• If you’re stopping to photograph, paint, or otherwise enjoy the flowers, don’t step on them! Or any other green happy growing things off the trail for that matter, as those green things will likely make more flowers if they aren’t squished by excited hikers. Alpine environments are really fragile (think of how many months the plants survive under the snow) and we can support them by staying on-trail. And, of course, don’t pick the flowers either.
  • Stop at every amazing group of flowers and whoop with joy and encourage your group to admire them.

In Washington you can get involved in citizen science projects that collect data on flowers and other species. MeadoWatch is based at Mount Rainier and monitors flowers, and you can also look for marmots in the Olympics and butterflies in the North Cascades and Rainier with the Butterfly Project. Washington Trails Association (WTA) also has great articles on flowers, and the trip reports are a fantastic resource for monitoring when and where flowers appear.

How to sketch a wildflower

Sketching or painting while on a wildflower adventure requires a bit of planning before you go. Be sure to bring a writing tool, sketchbook, and some paint. I also plan to be out for an extra hour, so I bring more food, a few more layers, and a sit pad.

Once I’m hiking, I find a non-vegetated trailside pull-out to sit for a few minutes (or sometimes a few hours!) to draw some flowers. I love how much I learn by spending time carefully looking at each new flower I find.

Take your time. Really look at the flowers and the environment around them. Notice what kind of soil or rock they grow in. What kind of plants surround them? What do you see, smell, and hear? Write down your observations – and any questions! – alongside your sketches or in a notebook.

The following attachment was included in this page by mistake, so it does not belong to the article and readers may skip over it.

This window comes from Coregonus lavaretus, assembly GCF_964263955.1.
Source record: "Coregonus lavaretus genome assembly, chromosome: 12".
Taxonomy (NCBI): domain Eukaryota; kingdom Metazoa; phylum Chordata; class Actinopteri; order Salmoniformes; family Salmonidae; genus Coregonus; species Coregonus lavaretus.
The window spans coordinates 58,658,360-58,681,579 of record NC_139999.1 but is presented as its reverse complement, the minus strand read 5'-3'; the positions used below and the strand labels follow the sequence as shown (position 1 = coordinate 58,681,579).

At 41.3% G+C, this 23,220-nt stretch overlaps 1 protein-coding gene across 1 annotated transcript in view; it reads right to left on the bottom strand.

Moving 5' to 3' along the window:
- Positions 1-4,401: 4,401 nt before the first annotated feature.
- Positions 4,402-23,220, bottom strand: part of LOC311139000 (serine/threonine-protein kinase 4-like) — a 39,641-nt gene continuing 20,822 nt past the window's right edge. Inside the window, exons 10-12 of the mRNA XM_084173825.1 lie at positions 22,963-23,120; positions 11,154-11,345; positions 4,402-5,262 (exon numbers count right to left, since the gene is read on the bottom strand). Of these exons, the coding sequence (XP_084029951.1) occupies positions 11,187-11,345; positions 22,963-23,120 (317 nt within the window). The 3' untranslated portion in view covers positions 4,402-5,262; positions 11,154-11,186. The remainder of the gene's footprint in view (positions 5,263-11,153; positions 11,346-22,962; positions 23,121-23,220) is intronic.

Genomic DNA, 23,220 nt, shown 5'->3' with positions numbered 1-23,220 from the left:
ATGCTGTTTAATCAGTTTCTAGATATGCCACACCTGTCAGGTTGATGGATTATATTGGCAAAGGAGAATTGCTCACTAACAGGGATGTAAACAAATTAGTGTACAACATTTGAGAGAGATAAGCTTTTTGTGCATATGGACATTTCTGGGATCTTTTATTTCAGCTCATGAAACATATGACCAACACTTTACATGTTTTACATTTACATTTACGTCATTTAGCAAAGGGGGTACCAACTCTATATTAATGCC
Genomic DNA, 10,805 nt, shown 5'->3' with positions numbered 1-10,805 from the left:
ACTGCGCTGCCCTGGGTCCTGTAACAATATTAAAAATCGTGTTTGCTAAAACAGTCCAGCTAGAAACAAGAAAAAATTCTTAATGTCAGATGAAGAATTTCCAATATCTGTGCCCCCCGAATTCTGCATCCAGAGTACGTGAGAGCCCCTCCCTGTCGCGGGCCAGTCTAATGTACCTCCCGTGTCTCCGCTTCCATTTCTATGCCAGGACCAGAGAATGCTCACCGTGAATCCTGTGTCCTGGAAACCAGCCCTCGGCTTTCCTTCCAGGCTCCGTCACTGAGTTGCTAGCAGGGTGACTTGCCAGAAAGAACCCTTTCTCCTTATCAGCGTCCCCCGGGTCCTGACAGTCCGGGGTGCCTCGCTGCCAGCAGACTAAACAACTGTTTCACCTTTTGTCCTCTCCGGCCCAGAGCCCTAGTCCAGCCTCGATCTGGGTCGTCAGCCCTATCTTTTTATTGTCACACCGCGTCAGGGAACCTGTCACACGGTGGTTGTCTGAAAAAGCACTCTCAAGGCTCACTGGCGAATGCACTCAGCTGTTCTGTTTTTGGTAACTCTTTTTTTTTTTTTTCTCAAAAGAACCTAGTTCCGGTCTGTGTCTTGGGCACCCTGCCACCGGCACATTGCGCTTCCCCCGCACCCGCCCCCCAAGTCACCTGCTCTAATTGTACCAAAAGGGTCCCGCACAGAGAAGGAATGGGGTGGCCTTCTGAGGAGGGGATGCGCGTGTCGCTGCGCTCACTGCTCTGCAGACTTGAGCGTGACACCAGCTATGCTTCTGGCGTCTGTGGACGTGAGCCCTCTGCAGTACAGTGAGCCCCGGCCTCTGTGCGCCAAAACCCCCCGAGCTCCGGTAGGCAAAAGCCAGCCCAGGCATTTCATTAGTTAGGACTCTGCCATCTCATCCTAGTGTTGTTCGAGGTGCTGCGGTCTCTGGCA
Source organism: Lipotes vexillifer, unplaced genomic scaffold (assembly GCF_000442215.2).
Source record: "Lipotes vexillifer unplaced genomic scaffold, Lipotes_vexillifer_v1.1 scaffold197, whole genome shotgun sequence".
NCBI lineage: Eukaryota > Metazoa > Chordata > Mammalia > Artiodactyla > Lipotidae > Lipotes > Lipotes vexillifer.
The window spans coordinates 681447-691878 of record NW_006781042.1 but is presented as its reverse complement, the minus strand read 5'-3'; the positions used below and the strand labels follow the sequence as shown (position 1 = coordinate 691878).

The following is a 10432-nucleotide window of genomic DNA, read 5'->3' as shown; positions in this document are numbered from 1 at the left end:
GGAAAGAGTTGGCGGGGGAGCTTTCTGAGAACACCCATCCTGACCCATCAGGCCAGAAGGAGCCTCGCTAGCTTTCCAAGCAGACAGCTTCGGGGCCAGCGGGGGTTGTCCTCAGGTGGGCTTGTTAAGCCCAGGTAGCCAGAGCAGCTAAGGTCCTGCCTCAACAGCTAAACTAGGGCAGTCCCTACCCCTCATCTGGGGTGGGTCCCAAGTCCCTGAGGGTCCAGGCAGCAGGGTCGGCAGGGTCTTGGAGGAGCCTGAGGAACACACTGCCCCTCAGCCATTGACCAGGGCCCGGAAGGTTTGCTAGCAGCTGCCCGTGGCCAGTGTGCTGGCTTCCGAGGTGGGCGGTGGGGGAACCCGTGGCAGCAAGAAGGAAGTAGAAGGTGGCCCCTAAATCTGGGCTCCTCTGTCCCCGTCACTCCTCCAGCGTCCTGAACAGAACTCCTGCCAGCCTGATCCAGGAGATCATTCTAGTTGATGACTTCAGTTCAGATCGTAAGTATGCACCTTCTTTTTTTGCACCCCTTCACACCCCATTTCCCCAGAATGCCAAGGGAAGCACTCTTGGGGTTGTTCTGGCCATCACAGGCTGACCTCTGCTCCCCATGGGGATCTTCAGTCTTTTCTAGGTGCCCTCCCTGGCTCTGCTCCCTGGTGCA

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Step 1:

Start with a quick pencil sketch to define the basic arrangement of the flowers. I try to break each flower into the simplest shapes (for example, a single lupine flower is often a group of overlapping ovals).

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Step 2:

Add ink and the first layer of watercolor paint. I like to work fast, so I try to paint with as few layers as possible to minimize drying time.

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Step 3:

Add the second layer of paint and identify details like dots, stripes, or additional colors. I also focus on painting shadows on each petal to heighten the feeling of depth.

Claire Giordano is an environmental artist, writer, and teacher following the interwoven patterns of people, place, and climate change. See more of her work at and learn to paint with her at

This article originally appeared in our Spring 2022 issue of Mountaineer Magazine. To view the original article in magazine form and read more stories from our publication, visit our magazine archive

All art by Claire Giordano. 

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Sergio Rojo
Sergio Rojo says:
Apr 10, 2022 11:59 AM

So glad this beautiful article was posted online so as to add exposure to it. I really enjoyed the quality of the write-up, the artistry, the tips as well as the knowledge that Claire Giordano shared with us. As Mountaineers we are lucky to enjoy such diversity of interests. Thank you.